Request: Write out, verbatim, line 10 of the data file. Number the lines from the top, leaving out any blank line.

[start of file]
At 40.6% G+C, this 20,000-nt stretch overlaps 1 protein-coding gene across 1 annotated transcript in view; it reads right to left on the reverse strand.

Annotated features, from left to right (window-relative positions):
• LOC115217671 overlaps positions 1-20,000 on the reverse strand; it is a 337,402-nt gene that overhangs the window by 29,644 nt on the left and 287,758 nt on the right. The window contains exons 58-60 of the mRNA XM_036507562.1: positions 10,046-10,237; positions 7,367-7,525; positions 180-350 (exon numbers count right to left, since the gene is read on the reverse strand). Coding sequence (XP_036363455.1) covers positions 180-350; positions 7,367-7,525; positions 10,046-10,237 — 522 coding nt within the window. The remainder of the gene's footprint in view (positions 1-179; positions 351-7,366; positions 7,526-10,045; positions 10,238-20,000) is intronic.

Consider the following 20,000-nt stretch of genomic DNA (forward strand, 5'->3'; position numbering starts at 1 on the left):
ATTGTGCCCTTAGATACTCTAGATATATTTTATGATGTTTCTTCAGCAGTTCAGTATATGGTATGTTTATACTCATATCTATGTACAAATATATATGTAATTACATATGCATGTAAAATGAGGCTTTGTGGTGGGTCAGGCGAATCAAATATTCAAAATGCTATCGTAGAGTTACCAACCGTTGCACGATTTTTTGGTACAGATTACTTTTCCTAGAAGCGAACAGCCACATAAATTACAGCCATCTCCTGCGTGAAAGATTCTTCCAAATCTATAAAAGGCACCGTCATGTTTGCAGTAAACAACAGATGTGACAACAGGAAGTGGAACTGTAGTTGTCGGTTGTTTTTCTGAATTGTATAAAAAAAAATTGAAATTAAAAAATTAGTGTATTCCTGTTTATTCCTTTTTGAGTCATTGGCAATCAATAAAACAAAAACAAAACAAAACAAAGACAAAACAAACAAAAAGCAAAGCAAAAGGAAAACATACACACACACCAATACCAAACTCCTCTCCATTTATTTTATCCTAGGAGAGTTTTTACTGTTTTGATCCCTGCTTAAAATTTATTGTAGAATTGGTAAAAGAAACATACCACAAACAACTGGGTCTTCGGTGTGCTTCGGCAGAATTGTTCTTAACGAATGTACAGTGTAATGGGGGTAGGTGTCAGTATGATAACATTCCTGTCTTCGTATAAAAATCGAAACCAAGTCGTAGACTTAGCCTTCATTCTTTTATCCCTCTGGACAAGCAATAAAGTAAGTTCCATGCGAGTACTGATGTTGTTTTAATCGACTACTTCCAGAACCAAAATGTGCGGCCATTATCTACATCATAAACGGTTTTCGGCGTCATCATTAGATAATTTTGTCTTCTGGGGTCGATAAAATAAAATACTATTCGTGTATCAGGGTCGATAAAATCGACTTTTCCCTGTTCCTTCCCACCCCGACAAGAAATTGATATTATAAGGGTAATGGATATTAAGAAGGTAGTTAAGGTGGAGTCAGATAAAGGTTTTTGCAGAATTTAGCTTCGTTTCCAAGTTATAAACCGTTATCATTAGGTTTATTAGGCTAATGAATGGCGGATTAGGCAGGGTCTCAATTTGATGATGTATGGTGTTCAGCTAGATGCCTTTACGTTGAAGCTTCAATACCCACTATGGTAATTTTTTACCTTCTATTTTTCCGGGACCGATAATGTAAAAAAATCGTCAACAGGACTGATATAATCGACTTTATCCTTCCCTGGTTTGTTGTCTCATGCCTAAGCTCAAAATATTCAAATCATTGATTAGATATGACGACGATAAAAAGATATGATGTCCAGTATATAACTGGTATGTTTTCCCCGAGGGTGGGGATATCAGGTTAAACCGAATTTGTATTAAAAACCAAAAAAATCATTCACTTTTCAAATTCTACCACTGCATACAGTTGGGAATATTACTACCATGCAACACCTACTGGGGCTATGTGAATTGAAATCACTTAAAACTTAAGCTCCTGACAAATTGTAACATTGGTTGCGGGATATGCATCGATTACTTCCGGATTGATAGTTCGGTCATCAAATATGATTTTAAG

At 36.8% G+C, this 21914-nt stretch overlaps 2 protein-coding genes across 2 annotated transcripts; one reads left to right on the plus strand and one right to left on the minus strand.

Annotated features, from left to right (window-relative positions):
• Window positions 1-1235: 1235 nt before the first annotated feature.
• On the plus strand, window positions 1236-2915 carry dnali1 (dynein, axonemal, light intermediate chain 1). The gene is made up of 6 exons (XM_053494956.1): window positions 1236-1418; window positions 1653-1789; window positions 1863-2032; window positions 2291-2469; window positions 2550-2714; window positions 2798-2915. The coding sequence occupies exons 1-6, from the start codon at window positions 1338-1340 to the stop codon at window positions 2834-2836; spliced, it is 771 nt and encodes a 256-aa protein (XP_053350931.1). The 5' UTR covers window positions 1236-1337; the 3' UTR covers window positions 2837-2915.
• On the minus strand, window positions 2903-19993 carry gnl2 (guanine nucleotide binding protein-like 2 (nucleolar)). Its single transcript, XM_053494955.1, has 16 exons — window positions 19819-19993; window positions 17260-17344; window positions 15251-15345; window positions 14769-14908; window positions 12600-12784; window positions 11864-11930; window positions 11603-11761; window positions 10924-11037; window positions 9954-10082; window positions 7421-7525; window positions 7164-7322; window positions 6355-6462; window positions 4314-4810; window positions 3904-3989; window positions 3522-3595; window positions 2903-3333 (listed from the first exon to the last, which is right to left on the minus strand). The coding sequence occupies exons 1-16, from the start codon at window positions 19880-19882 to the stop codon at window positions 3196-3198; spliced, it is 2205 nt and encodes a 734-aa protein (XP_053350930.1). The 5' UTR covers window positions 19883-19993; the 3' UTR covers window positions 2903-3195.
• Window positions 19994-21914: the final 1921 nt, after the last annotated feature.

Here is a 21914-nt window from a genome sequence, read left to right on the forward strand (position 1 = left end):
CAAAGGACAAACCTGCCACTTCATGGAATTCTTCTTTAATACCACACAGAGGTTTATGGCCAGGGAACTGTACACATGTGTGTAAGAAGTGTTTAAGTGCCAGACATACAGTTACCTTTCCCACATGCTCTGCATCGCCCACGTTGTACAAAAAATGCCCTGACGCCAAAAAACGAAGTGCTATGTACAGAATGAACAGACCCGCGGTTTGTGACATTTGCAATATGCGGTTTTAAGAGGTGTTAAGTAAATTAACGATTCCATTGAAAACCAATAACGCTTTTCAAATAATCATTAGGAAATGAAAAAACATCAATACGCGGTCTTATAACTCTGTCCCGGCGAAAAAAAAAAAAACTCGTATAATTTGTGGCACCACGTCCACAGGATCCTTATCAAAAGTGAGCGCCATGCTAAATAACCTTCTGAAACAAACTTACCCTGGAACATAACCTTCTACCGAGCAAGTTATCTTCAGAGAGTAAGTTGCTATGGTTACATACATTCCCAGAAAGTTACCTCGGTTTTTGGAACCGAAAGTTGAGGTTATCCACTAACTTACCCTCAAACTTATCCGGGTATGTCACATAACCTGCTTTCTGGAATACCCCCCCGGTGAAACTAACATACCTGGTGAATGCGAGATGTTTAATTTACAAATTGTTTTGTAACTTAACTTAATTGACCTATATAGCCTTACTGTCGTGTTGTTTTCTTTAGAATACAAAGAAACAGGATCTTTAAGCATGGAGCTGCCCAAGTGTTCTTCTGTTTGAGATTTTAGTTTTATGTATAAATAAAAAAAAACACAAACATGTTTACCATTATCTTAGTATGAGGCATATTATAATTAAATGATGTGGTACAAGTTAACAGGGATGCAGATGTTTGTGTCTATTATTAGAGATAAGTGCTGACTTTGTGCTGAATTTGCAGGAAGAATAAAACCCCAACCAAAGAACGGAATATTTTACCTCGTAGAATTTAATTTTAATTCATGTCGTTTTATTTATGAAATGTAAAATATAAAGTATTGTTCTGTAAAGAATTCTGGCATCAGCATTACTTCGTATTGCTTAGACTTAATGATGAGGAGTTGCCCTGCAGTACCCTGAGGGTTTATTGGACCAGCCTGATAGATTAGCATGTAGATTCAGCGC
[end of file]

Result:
• On the minus strand, window positions 2903-19993 carry gnl2 (guanine nucleotide binding protein-like 2 (nucleolar)). Its single transcript, XM_053494955.1, has 16 exons — window positions 19819-19993; window positions 17260-17344; window positions 15251-15345; window positions 14769-14908; window positions 12600-12784; window positions 11864-11930; window positions 11603-11761; window positions 10924-11037; window positions 9954-10082; window positions 7421-7525; window positions 7164-7322; window positions 6355-6462; window positions 4314-4810; window positions 3904-3989; window positions 3522-3595; window positions 2903-3333 (listed from the first exon to the last, which is right to left on the minus strand). The coding sequence occupies exons 1-16, from the start codon at window positions 19880-19882 to the stop codon at window positions 3196-3198; spliced, it is 2205 nt and encodes a 734-aa protein (XP_053350930.1). The 5' UTR covers window positions 19883-19993; the 3' UTR covers window positions 2903-3195.